An engineer is performing an analysis of warranty costs for drive train repairs within the first  year of ownership of luxury cars purchased in the United States. He found the average cost (to  the nearest dollar) to be $570 per repair from data taken over a 5-year period.

What range of repair costs should the engineer use to ensure that the analysis is sensitive to changing warranty costs?


At  first glance the range should be approximately –25% to +15% of the $570 average cost to  include the low of $430 and high of $650. However, the last 3 years of costs are higher and  more consistent with an average of $631. The observed values are approximately ±3% of this  more recent average.

If the analysis is to use the most recent data and trends, a range of, say, ±5% of $630 is recom- mended. If, however, the analysis is to be more inclusive of historical data and trends, a range  of, say, ±20% or ±25% of $570 is recommended.

The criterion used to select an alternative in engineering economy for a specifi c set of estimates  is called a   measure of worth . The measures developed and used in this text are

All these measures of worth account for the fact that money makes money over time. This is the  concept of the   time value of money.  

It is a well-known fact that money   makes  money. The time value of money explains the change  in the amount of money   over time  for funds that are owned (invested) or owed (borrowed). This is the most important concept in engineering economy.
The time value of money is very obvious in the world of economics. If we decide to invest  capital (money) in a project today, we inherently expect to have more money in the future than  we invested. If we borrow money today, in one form or another, we expect to return the original  amount plus some additional amount of money.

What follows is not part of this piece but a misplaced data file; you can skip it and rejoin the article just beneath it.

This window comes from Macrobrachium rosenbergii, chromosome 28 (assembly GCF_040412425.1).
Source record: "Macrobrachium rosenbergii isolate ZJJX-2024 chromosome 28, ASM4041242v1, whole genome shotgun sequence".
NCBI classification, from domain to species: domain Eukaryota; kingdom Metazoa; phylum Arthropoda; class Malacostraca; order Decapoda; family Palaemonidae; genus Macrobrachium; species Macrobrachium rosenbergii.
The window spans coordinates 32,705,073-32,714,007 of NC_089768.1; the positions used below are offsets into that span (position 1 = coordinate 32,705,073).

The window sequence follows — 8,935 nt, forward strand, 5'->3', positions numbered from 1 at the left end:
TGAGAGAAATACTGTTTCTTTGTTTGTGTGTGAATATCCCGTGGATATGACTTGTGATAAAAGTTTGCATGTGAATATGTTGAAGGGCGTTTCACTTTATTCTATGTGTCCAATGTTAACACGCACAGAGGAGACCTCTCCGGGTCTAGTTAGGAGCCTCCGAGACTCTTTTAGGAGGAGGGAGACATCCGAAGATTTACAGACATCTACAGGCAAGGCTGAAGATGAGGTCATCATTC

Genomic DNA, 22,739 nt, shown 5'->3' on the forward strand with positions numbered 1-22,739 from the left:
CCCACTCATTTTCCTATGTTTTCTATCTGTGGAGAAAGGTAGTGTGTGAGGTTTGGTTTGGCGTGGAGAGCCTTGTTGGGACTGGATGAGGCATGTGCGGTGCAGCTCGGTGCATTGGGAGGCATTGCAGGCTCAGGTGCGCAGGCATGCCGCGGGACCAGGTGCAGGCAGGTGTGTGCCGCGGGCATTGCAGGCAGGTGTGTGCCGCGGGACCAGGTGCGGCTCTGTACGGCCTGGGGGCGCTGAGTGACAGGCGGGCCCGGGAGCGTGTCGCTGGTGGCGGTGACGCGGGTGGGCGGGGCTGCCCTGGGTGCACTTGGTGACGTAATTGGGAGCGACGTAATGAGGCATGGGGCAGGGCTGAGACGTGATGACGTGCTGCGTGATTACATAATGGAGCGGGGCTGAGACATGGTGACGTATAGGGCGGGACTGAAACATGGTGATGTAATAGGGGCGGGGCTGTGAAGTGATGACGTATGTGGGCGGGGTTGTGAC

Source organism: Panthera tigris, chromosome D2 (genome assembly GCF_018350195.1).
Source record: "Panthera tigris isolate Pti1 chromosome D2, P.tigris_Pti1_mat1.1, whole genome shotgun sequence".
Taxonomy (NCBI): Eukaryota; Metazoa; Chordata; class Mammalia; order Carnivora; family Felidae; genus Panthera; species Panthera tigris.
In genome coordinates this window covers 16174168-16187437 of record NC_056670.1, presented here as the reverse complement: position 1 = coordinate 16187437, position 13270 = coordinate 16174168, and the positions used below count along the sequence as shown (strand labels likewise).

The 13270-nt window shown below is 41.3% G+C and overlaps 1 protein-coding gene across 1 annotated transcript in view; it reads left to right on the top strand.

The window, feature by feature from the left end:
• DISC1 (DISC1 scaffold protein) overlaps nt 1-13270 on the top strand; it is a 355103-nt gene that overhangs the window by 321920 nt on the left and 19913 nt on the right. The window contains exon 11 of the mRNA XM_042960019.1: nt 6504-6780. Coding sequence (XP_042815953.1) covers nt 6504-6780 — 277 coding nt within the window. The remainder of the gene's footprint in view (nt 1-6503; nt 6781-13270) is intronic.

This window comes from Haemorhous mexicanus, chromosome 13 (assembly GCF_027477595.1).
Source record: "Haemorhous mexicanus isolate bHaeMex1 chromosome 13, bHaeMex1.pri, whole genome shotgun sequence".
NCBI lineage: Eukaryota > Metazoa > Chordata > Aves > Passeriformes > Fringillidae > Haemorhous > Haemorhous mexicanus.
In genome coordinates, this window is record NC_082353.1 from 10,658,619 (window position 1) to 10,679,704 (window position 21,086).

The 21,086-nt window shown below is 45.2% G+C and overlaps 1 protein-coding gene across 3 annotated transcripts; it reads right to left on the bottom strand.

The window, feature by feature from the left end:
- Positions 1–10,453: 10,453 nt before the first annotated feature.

Engineering economics is equally well suited for the future and for the   analysis of past cash
flows  in order to determine if a specifi c criterion (measure of worth) was attained. For example,  assume you invested $4975 exactly 3 years ago in 53 shares of IBM stock as traded on the New  York Stock Exchange (NYSE) at $93.86 per share. You expect to make 8% per year appreciation,  not considering any dividends that IBM may declare. A quick check of the share value shows it  is currently worth $127.25 per share for a total of $6744.25. This increase in value represents a  rate of return of 10.67% per year. (These type of calculations are explained later.) This past  investment has well exceeded the 8% per year criterion over the last 3 years.


akmal niazi khan said...

Engineering stuff and techniques that you mentioned on your blog are awesome. Being a electrical Engineer I really enjoy your all posts and learn a lot not only Electrical engineering knowledge but others technologies and tools as well.
Love from EDesk